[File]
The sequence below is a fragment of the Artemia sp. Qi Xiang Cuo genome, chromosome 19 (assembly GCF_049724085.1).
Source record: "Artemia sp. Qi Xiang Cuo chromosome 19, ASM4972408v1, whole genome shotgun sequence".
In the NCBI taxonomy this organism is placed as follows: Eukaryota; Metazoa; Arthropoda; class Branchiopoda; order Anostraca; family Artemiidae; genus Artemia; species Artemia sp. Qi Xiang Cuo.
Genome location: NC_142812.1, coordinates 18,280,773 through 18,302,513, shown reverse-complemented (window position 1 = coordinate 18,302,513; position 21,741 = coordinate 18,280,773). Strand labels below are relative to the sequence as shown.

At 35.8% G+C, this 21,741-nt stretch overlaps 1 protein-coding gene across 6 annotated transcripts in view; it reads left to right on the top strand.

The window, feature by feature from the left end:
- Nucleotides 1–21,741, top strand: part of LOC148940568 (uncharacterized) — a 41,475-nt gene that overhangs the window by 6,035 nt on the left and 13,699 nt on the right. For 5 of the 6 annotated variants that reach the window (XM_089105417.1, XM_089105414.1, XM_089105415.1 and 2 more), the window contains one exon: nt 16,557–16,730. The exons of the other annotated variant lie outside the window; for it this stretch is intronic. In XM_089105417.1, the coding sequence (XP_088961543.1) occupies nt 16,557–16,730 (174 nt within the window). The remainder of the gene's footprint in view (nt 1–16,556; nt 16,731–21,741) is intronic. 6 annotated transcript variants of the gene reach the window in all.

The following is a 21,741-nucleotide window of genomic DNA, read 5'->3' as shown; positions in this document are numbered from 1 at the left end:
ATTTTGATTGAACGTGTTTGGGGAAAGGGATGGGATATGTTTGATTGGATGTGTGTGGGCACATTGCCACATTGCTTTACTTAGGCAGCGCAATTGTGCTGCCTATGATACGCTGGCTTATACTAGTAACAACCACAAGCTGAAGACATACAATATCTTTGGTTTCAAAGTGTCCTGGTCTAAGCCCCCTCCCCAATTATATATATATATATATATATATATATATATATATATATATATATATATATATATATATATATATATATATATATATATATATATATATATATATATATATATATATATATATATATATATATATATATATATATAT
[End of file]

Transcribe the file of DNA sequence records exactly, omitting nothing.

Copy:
The sequence below is a fragment of the Artemia sp. Qi Xiang Cuo genome, chromosome 19 (assembly GCF_049724085.1).
Source record: "Artemia sp. Qi Xiang Cuo chromosome 19, ASM4972408v1, whole genome shotgun sequence".
In the NCBI taxonomy this organism is placed as follows: Eukaryota; Metazoa; Arthropoda; class Branchiopoda; order Anostraca; family Artemiidae; genus Artemia; species Artemia sp. Qi Xiang Cuo.
Genome location: NC_142812.1, coordinates 18,280,773 through 18,302,513, shown reverse-complemented (window position 1 = coordinate 18,302,513; position 21,741 = coordinate 18,280,773). Strand labels below are relative to the sequence as shown.

At 35.8% G+C, this 21,741-nt stretch overlaps 1 protein-coding gene across 6 annotated transcripts in view; it reads left to right on the top strand.

The window, feature by feature from the left end:
- Nucleotides 1–21,741, top strand: part of LOC148940568 (uncharacterized) — a 41,475-nt gene that overhangs the window by 6,035 nt on the left and 13,699 nt on the right. For 5 of the 6 annotated variants that reach the window (XM_089105417.1, XM_089105414.1, XM_089105415.1 and 2 more), the window contains one exon: nt 16,557–16,730. The exons of the other annotated variant lie outside the window; for it this stretch is intronic. In XM_089105417.1, the coding sequence (XP_088961543.1) occupies nt 16,557–16,730 (174 nt within the window). The remainder of the gene's footprint in view (nt 1–16,556; nt 16,731–21,741) is intronic. 6 annotated transcript variants of the gene reach the window in all.

The following is a 21,741-nucleotide window of genomic DNA, read 5'->3' as shown; positions in this document are numbered from 1 at the left end:
ATTTTGATTGAACGTGTTTGGGGAAAGGGATGGGATATGTTTGATTGGATGTGTGTGGGCACATTGCCACATTGCTTTACTTAGGCAGCGCAATTGTGCTGCCTATGATACGCTGGCTTATACTAGTAACAACCACAAGCTGAAGACATACAATATCTTTGGTTTCAAAGTGTCCTGGTCTAAGCCCCCTCCCCAATTATATATATATATATATATATATATATATATATATATATATATATATATATATATATATATATATATATATATATATATATATATATATATATATATATATATATATATATATATATATATATATATATATATATAT